Active Learning Classrooms
This page serves as a resource for those interested in learning more about the pedagogical and design recommendations to consider when creating and using Active Learning Classrooms (ALCs).
What is an Active Learning Classroom?
Active learning classrooms (ALCs) are defined as “student-centered, interactive, integrated, flexible, active learning spaces” (University of Minnesota, 2009). These spaces can take many forms, but typical ALCs include: 1) movable chairs/tables or tables configured into groupings (often referred to as pods), 2) multiple projection/viewing systems, 3) multiple whiteboards/writing surfaces.
|Implementation of ALCs at the University of Michigan||A creative example of an ALC at Virginia Tech|
How are teaching and learning different in an Active Learning Classroom?
ALCs encourage student collaboration. The furniture and technology are designed to enable students to work in small groups and for instructors to work more interactively with students during class activities. They provide more options for student interaction and class structure (University of Minnesota, 2009). This video from the University of Iowa, discusses their ALC initiative and provides a nice overview of an ALC in action, instructor and student reactions to this new environment, and preliminary learning outcomes.
Research generated in ALCs across multiple universities have shown positive effects, including:
- improved student learning as measured by final grades (University of Minnesota, n.d.), ability to solve problems (NCSU Physics Education R & D Group, 2016), and increased conceptual understanding (NCSU Physics Education R & D Group, 2016).
- reduced failure rates, particularly for women and minorities, learning in these spaces (NCSU Physics Education R & D Group, 2016).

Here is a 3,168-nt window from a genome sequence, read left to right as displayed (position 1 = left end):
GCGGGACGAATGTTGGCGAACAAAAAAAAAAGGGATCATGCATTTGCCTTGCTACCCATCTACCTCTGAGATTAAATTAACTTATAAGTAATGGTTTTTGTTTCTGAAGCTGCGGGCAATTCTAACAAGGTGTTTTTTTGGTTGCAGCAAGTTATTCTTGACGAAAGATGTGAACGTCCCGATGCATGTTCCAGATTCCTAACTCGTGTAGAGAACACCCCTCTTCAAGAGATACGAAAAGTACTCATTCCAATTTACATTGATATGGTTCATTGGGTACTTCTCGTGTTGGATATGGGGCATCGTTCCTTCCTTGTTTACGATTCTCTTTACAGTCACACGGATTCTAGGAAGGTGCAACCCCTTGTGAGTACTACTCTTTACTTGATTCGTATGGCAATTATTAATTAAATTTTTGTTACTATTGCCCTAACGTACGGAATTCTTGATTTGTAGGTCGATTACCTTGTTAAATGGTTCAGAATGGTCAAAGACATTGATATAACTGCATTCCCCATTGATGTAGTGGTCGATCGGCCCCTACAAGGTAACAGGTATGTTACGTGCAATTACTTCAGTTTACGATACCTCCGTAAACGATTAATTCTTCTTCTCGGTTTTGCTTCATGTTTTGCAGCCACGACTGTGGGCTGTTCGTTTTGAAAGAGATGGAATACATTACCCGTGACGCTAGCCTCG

- positive perceptions and attitudes on the part of both students and instructors (NCSU Physics Education R & D Group, 2016; University of Minnesota, n.d.).
Instructors do note that these spaces are not conducive to lecture-based approaches and that adjustment of one’s teaching strategies is necessary to allow for more active, student-centered methods (University of Minnesota, n.d.). The following videos provide more insight on the type of teaching that happens in these spaces:
- TLC Workshop: New Spaces, New Opportunities: a workshop led in the redesigned classroom, Tribble C3, by Laura Giovanelli, English and Dr. Dana Gierdowski, English (North Carolina State University).
- Inside Active Learning Classroom: University of Minnesota
- Active Learning Classrooms: Everyone is engaged!: McGill University
- SCALE-UP: North Carolina State University
Active Learning Classrooms at Wake Forest University
WFU has begun redesigning some of its classrooms to be more flexible and active
Interested in Designing an Active Learning Classroom?
- Learning Spaces Collaboratory: a collaboration of academics, architects, and national societies dedicated to the redesign of learning spaces.
- Steelcase Education: browse multiple resources, such as planning ideas, case studies, whitepapers, photos, and videos
- Steelcase Planning Ideas: browse different potential classroom/space configurations (this tool can be customized)
- Herman Miller Education: research, ideas and other resources to help you customize your own space
- FLEXspace: Flexible Learning Environments eXchange
- 6 Secrets of Active Learning Classroom Design (Campus Technology, 2015)
- Learning Space Toolkit (for informal spaces)
Additional Resources on Active Learning Classrooms
ALCs at Other Universities
- North Carolina State University: SCALE-UP (Student-Centered Active Learning Environment with Upside-down Pedagogies)
- University of Iowa: TILE (transform, interact, learn, engage)
- University of Minnesota: Active Learning Classrooms
Articles, Books, Journals
- Baepler, P., Walker, J.D., Brooks, D.C., Saichaie, K., & Petersen, C.I. (2016). A Guide to Teaching in the Active Learning Classroom. Sterling, Virginia: Stylus Publishing.
- Baepler, P., Brooks, D.C., & Walker, J.D. (Eds.). (2014). Active Learning Spaces: New Directions for Teaching and Learning. J-B TL Single Issue Teaching and Learning, 2014(137).
- Journal of Learning Spaces
- Oblinger, D. G. (Ed.). (2006). Learning spaces. EDUCAUSE. Retrieved from http://www.educause.edu/research-and-publications/books/learning-spaces
- Painter, S., Fournier, J., Grape, C., Grummon, P., Morelli, J., Whitmer, S., & Cevetello, J. (2013). Research on learning space design: Present state, future directions [Report]. Society for College and University Planning. Retrieved from http://www.acmartin.com/sites/default/files/LearningSpaceDesign-L_0.pdf